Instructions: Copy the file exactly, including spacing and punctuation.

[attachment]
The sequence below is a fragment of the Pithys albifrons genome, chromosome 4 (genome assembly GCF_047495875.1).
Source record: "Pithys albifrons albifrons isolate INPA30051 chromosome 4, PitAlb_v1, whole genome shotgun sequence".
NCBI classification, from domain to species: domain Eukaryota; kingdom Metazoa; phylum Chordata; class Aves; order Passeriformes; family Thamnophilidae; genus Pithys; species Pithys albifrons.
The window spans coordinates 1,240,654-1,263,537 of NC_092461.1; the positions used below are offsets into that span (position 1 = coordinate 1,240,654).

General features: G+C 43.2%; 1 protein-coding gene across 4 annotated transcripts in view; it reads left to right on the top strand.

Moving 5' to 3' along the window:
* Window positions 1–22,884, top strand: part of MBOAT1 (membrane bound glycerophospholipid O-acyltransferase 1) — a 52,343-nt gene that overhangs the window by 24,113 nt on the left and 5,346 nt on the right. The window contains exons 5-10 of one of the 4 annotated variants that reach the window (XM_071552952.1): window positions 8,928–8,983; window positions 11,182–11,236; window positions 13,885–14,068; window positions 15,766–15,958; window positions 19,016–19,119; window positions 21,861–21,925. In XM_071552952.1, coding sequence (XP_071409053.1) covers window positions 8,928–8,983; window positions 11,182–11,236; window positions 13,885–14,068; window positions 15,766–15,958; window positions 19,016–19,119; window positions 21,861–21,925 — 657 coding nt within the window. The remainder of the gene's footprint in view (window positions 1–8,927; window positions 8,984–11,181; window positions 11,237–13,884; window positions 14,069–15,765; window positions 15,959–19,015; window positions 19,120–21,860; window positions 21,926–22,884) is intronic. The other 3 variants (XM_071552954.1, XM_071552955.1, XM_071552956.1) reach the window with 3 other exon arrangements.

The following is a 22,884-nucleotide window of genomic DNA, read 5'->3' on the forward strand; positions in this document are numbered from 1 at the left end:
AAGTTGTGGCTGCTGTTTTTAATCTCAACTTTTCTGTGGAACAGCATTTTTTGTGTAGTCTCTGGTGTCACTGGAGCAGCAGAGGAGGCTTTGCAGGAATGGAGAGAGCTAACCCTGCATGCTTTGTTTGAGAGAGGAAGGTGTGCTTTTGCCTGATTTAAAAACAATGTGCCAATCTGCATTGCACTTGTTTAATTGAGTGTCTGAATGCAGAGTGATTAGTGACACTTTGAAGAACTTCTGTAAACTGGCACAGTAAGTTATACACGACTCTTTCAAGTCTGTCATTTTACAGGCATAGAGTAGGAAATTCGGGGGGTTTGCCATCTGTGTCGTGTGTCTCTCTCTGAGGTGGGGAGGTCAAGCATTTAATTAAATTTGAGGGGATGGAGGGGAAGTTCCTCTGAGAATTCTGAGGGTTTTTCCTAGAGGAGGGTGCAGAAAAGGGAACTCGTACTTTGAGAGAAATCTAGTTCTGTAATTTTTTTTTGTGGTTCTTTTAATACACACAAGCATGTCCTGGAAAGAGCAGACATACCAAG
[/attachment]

The sequence below is a fragment of the Pithys albifrons genome, chromosome 4 (genome assembly GCF_047495875.1).
Source record: "Pithys albifrons albifrons isolate INPA30051 chromosome 4, PitAlb_v1, whole genome shotgun sequence".
NCBI classification, from domain to species: domain Eukaryota; kingdom Metazoa; phylum Chordata; class Aves; order Passeriformes; family Thamnophilidae; genus Pithys; species Pithys albifrons.
The window spans coordinates 1,240,654-1,263,537 of NC_092461.1; the positions used below are offsets into that span (position 1 = coordinate 1,240,654).

General features: G+C 43.2%; 1 protein-coding gene across 4 annotated transcripts in view; it reads left to right on the top strand.

Moving 5' to 3' along the window:
* Window positions 1–22,884, top strand: part of MBOAT1 (membrane bound glycerophospholipid O-acyltransferase 1) — a 52,343-nt gene that overhangs the window by 24,113 nt on the left and 5,346 nt on the right. The window contains exons 5-10 of one of the 4 annotated variants that reach the window (XM_071552952.1): window positions 8,928–8,983; window positions 11,182–11,236; window positions 13,885–14,068; window positions 15,766–15,958; window positions 19,016–19,119; window positions 21,861–21,925. In XM_071552952.1, coding sequence (XP_071409053.1) covers window positions 8,928–8,983; window positions 11,182–11,236; window positions 13,885–14,068; window positions 15,766–15,958; window positions 19,016–19,119; window positions 21,861–21,925 — 657 coding nt within the window. The remainder of the gene's footprint in view (window positions 1–8,927; window positions 8,984–11,181; window positions 11,237–13,884; window positions 14,069–15,765; window positions 15,959–19,015; window positions 19,120–21,860; window positions 21,926–22,884) is intronic. The other 3 variants (XM_071552954.1, XM_071552955.1, XM_071552956.1) reach the window with 3 other exon arrangements.

The following is a 22,884-nucleotide window of genomic DNA, read 5'->3' on the forward strand; positions in this document are numbered from 1 at the left end:
AAGTTGTGGCTGCTGTTTTTAATCTCAACTTTTCTGTGGAACAGCATTTTTTGTGTAGTCTCTGGTGTCACTGGAGCAGCAGAGGAGGCTTTGCAGGAATGGAGAGAGCTAACCCTGCATGCTTTGTTTGAGAGAGGAAGGTGTGCTTTTGCCTGATTTAAAAACAATGTGCCAATCTGCATTGCACTTGTTTAATTGAGTGTCTGAATGCAGAGTGATTAGTGACACTTTGAAGAACTTCTGTAAACTGGCACAGTAAGTTATACACGACTCTTTCAAGTCTGTCATTTTACAGGCATAGAGTAGGAAATTCGGGGGGTTTGCCATCTGTGTCGTGTGTCTCTCTCTGAGGTGGGGAGGTCAAGCATTTAATTAAATTTGAGGGGATGGAGGGGAAGTTCCTCTGAGAATTCTGAGGGTTTTTCCTAGAGGAGGGTGCAGAAAAGGGAACTCGTACTTTGAGAGAAATCTAGTTCTGTAATTTTTTTTTGTGGTTCTTTTAATACACACAAGCATGTCCTGGAAAGAGCAGACATACCAAG